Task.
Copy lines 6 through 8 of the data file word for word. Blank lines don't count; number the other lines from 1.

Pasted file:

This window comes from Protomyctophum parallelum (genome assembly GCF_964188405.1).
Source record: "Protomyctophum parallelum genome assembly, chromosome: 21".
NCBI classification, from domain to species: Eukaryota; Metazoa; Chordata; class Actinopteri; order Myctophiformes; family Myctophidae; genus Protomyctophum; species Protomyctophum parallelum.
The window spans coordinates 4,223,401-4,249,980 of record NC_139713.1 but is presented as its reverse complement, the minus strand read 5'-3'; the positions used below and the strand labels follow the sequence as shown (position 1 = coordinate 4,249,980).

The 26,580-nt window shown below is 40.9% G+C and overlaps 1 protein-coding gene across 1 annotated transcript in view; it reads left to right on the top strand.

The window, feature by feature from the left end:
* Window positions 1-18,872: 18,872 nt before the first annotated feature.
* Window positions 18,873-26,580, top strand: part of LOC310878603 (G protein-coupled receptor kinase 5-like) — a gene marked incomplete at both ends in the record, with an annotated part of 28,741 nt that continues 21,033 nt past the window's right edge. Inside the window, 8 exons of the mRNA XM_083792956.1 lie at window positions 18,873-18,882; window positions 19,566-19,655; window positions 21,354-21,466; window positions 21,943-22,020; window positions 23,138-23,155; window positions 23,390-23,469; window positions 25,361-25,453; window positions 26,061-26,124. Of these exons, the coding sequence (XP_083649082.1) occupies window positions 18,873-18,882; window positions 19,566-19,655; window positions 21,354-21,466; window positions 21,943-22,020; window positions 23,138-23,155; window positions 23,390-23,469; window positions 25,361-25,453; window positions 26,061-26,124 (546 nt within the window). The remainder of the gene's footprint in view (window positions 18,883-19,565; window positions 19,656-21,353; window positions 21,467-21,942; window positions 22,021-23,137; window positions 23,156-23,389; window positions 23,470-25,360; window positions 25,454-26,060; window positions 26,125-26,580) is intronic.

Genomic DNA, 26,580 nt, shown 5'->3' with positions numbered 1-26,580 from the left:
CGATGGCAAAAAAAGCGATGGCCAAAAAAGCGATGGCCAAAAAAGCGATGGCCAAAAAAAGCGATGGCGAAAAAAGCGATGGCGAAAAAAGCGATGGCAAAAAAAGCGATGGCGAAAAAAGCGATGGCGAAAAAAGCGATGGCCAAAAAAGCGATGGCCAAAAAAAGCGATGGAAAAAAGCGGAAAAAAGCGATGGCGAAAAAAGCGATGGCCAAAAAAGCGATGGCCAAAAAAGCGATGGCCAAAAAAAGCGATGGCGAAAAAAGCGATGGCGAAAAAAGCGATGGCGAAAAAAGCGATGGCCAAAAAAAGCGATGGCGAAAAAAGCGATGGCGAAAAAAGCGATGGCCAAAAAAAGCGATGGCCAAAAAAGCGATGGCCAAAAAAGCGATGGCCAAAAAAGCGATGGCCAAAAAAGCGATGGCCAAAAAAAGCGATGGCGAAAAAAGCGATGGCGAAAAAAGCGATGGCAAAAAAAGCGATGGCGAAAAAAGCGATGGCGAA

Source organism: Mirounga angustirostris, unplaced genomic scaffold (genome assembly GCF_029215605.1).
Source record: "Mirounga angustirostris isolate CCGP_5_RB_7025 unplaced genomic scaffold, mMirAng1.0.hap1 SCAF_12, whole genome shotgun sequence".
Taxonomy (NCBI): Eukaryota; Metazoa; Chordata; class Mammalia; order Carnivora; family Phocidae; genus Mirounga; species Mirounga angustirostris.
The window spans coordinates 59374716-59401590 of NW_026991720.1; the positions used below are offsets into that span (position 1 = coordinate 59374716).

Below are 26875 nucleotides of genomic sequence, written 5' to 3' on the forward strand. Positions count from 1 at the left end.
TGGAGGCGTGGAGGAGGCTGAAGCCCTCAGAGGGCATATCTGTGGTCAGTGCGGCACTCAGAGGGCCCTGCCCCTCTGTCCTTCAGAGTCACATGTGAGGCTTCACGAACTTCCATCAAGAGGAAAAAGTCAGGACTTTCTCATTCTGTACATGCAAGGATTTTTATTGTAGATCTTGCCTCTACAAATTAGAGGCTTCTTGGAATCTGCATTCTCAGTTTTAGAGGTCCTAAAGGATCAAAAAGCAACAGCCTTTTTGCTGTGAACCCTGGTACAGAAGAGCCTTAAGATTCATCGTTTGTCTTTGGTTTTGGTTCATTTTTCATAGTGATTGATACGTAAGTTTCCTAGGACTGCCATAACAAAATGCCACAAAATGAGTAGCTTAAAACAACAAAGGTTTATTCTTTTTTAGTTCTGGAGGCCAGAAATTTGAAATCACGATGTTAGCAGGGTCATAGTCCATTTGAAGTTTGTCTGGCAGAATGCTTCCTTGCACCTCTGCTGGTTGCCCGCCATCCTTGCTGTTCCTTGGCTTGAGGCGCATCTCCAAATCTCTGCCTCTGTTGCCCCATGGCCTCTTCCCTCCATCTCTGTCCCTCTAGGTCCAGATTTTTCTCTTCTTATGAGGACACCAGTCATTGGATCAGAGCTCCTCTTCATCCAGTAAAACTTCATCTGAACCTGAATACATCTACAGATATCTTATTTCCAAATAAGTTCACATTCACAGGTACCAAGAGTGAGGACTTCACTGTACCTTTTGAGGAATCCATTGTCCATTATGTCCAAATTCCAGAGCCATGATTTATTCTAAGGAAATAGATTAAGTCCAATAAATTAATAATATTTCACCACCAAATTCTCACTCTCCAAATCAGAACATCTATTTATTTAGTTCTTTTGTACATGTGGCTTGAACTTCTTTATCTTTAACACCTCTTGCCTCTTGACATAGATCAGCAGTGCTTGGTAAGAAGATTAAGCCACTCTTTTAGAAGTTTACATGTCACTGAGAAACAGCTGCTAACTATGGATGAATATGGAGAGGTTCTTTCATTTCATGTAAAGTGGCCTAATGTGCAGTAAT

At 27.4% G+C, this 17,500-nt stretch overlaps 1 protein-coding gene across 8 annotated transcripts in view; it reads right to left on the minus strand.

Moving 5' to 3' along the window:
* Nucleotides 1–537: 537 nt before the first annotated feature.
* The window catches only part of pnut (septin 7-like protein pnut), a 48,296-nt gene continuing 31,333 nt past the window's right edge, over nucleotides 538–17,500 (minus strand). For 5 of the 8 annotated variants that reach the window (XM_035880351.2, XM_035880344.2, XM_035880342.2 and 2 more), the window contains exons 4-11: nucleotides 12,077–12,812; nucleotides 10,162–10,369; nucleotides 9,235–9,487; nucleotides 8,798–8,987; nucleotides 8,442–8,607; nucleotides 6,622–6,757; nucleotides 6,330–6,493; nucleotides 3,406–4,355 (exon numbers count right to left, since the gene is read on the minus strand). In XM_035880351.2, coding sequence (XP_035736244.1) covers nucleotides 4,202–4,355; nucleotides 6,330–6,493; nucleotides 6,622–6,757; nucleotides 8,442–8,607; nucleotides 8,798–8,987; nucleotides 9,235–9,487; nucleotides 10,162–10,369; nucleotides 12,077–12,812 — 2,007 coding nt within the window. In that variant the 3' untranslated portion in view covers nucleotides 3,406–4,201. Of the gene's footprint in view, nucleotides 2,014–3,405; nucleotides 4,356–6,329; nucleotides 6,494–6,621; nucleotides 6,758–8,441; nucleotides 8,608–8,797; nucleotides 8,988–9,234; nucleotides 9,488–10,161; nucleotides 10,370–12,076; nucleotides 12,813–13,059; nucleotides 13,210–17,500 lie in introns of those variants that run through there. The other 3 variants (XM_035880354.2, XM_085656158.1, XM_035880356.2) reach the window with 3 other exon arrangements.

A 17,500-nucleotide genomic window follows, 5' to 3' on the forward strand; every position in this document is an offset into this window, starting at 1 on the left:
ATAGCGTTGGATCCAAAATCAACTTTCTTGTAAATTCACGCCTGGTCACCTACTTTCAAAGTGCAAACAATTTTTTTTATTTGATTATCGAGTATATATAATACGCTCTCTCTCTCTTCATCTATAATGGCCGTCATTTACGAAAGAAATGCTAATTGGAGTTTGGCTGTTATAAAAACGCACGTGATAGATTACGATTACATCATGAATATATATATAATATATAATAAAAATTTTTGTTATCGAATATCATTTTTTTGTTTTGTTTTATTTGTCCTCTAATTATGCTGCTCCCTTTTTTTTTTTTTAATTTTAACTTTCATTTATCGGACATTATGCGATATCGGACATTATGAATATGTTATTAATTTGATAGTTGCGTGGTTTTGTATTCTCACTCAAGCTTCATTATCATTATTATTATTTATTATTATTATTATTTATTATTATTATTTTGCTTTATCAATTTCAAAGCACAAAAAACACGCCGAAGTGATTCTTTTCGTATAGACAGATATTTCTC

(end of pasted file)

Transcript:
The window, feature by feature from the left end:
* Window positions 1-18,872: 18,872 nt before the first annotated feature.
* Window positions 18,873-26,580, top strand: part of LOC310878603 (G protein-coupled receptor kinase 5-like) — a gene marked incomplete at both ends in the record, with an annotated part of 28,741 nt that continues 21,033 nt past the window's right edge. Inside the window, 8 exons of the mRNA XM_083792956.1 lie at window positions 18,873-18,882; window positions 19,566-19,655; window positions 21,354-21,466; window positions 21,943-22,020; window positions 23,138-23,155; window positions 23,390-23,469; window positions 25,361-25,453; window positions 26,061-26,124. Of these exons, the coding sequence (XP_083649082.1) occupies window positions 18,873-18,882; window positions 19,566-19,655; window positions 21,354-21,466; window positions 21,943-22,020; window positions 23,138-23,155; window positions 23,390-23,469; window positions 25,361-25,453; window positions 26,061-26,124 (546 nt within the window). The remainder of the gene's footprint in view (window positions 18,883-19,565; window positions 19,656-21,353; window positions 21,467-21,942; window positions 22,021-23,137; window positions 23,156-23,389; window positions 23,470-25,360; window positions 25,454-26,060; window positions 26,125-26,580) is intronic.